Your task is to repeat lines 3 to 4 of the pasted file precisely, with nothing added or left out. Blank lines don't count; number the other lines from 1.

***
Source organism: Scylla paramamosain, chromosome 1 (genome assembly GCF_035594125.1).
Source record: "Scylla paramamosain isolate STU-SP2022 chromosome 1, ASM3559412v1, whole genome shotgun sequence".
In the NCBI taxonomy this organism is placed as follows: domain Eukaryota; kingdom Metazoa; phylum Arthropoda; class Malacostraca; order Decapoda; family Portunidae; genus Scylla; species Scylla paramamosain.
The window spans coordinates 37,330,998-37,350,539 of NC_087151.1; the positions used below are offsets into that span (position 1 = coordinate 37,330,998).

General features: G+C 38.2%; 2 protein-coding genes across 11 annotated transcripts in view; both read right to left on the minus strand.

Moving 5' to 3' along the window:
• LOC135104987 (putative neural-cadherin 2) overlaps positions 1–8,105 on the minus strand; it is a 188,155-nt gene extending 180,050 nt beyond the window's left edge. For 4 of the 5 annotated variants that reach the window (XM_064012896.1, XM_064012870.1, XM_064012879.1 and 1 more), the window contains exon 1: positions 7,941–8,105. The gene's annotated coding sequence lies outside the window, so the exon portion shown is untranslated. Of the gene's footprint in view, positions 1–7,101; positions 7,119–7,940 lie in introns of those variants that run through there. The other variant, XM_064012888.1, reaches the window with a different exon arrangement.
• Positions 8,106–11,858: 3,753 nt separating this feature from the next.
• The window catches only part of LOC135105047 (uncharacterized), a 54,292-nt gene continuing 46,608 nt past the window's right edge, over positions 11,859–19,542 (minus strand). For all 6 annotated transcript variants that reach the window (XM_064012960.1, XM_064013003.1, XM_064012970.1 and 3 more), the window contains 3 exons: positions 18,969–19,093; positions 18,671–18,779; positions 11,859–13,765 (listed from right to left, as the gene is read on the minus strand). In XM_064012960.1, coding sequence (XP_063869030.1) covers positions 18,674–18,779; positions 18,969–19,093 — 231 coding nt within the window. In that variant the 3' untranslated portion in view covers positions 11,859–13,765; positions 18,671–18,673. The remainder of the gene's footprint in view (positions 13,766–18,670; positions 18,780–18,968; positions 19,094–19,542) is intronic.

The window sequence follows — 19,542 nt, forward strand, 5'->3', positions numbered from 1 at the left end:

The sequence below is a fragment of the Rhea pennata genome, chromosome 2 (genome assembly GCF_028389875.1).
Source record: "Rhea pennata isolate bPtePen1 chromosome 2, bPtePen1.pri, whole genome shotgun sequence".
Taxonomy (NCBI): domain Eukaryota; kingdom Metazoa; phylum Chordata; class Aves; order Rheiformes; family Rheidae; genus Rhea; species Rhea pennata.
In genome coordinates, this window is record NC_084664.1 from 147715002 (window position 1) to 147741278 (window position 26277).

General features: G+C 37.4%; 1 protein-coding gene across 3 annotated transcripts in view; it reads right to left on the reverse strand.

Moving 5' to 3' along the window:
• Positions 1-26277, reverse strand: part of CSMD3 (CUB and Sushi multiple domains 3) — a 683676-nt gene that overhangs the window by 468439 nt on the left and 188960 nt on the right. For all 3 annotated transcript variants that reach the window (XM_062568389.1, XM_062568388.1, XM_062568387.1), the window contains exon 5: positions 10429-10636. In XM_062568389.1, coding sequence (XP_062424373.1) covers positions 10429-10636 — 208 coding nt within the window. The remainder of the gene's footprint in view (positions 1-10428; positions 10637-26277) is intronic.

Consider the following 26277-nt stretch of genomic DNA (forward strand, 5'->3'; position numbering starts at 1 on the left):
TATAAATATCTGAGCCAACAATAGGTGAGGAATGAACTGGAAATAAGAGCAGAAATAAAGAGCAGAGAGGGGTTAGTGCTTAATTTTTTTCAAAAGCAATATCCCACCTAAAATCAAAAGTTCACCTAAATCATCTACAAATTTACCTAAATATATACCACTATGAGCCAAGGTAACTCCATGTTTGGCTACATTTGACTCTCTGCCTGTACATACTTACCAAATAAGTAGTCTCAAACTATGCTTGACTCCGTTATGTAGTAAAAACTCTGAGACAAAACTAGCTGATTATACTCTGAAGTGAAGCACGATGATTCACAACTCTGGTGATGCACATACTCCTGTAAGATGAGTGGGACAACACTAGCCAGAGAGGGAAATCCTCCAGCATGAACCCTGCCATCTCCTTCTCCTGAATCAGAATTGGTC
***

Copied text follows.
In the NCBI taxonomy this organism is placed as follows: domain Eukaryota; kingdom Metazoa; phylum Arthropoda; class Malacostraca; order Decapoda; family Portunidae; genus Scylla; species Scylla paramamosain.
The window spans coordinates 37,330,998-37,350,539 of NC_087151.1; the positions used below are offsets into that span (position 1 = coordinate 37,330,998).